Researchers at Cincinnati Children’s Hospital have found a hormone that could help reverse a disorder that can cause malnutrition in some babies. The disorder causes the inadequate absorption of nutrients, which leads to the need for IV feeding.
Scientists discovered the hormone using organoids grown from stem cells. The organoids allowed them to further understand how nutrients, particularly protein and carbohydrates, are absorbed by the body. They found enteroendocrine cells control absorption in the gut. Babies without functional cells can’t properly absorb nutrients.
“This study allowed us to understand how important this one rare cell type is in controlling how the intestine absorbs nutrients and functions on a daily basis,” Heather A. McCauley, a research associate at Cincinnati Children’s Hospital Medical Center and lead author of the paper, told us.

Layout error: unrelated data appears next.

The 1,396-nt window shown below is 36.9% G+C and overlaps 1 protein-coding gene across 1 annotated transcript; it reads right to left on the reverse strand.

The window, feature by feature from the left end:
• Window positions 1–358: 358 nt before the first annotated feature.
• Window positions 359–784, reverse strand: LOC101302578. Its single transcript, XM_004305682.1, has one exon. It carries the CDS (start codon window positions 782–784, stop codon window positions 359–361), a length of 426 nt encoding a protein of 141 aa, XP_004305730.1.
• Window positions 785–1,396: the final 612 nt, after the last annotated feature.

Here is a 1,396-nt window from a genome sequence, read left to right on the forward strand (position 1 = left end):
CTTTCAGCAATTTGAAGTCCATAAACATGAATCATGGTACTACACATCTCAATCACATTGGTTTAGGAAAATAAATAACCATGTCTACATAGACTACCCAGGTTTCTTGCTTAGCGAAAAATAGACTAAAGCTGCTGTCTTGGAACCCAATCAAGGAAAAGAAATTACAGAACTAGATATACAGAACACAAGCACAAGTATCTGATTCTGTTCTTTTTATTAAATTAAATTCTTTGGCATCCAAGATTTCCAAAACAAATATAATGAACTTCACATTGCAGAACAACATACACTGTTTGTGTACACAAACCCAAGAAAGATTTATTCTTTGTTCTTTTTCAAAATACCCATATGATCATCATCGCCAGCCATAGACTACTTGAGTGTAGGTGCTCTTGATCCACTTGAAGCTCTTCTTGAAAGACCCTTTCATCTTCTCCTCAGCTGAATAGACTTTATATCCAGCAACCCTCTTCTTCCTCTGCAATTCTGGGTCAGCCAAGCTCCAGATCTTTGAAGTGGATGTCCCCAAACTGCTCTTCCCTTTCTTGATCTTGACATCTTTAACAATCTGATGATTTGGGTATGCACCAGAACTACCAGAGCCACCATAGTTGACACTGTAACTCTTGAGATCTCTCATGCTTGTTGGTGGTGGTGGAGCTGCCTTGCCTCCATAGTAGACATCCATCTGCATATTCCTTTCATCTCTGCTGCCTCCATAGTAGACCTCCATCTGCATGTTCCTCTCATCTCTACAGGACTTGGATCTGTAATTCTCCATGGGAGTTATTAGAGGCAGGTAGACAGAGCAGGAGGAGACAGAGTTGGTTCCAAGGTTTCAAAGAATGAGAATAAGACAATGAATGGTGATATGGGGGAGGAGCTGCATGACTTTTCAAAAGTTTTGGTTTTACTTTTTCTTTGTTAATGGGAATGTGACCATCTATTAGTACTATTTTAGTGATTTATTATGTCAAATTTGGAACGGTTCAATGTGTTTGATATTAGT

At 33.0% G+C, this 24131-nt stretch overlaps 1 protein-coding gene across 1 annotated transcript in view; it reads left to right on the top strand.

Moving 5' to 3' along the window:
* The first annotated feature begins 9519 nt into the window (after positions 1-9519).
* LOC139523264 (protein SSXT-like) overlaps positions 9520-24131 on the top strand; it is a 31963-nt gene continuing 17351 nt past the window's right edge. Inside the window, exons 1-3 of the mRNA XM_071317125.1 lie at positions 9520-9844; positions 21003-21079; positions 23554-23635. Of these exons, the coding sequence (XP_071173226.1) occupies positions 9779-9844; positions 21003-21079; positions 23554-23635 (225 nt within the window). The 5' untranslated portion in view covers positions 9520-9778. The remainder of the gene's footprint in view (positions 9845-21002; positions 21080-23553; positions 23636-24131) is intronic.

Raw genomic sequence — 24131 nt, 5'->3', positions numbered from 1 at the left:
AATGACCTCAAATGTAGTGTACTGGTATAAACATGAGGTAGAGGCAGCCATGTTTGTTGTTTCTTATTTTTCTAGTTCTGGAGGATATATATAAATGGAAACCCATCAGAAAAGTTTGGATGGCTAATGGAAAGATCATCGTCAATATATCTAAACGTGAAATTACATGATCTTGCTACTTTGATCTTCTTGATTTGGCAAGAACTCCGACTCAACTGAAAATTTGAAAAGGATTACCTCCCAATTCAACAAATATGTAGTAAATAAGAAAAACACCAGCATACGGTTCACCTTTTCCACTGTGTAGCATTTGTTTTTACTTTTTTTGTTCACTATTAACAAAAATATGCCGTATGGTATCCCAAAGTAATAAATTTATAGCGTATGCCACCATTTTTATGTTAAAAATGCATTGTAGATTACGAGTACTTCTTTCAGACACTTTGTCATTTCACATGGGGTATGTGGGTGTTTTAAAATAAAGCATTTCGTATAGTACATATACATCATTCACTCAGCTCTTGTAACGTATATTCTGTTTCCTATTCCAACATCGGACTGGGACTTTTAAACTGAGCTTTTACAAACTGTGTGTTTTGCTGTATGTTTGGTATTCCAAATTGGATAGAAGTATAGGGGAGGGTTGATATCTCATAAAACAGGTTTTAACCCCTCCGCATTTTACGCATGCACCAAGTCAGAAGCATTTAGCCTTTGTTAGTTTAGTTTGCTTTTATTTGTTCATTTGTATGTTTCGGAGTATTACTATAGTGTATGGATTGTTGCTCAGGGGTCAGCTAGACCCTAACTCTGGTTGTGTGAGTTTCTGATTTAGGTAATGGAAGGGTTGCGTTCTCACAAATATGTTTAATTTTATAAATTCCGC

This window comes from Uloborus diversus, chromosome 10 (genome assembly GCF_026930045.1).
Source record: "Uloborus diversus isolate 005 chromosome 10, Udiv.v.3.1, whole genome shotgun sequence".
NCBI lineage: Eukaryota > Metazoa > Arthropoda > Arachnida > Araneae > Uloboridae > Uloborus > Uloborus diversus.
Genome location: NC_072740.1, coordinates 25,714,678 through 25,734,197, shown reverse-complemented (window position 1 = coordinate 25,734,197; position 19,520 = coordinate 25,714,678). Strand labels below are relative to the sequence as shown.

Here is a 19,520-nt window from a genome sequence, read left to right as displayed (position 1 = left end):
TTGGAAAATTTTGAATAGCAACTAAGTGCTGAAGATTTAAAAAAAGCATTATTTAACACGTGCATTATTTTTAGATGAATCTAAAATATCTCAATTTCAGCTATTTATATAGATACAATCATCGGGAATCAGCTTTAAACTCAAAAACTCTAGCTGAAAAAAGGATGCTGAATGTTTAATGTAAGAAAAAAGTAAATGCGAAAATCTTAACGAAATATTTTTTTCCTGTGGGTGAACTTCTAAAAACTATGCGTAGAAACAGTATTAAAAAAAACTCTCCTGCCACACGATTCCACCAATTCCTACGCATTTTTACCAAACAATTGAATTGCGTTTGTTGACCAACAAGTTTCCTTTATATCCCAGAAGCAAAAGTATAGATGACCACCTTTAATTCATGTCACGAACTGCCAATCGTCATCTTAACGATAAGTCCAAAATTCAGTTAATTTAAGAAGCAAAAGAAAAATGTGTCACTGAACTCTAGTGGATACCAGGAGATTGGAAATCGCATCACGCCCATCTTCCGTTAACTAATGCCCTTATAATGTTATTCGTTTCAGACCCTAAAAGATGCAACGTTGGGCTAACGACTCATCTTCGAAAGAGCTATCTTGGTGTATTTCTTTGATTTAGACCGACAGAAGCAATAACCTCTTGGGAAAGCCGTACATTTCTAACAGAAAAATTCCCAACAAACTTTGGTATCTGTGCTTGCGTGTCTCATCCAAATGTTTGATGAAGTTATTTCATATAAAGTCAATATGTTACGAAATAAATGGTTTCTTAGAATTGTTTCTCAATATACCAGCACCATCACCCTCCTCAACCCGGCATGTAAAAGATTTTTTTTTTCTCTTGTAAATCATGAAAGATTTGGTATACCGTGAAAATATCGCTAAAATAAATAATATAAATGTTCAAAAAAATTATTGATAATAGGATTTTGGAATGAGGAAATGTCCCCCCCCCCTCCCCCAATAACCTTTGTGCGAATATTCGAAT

Cincinnati Children’s started the program to make organoids from stem cells in 2006.
“What this study highlights is how decades of basic research into how organs are made and how they function is now leading to breakthroughs in identifying new therapeutics,” said James Wells, senior author of the study and chief scientific officer of the Center for Stem Cell and Organoid Medicine (CuSTOM) at Cincinnati Children’s.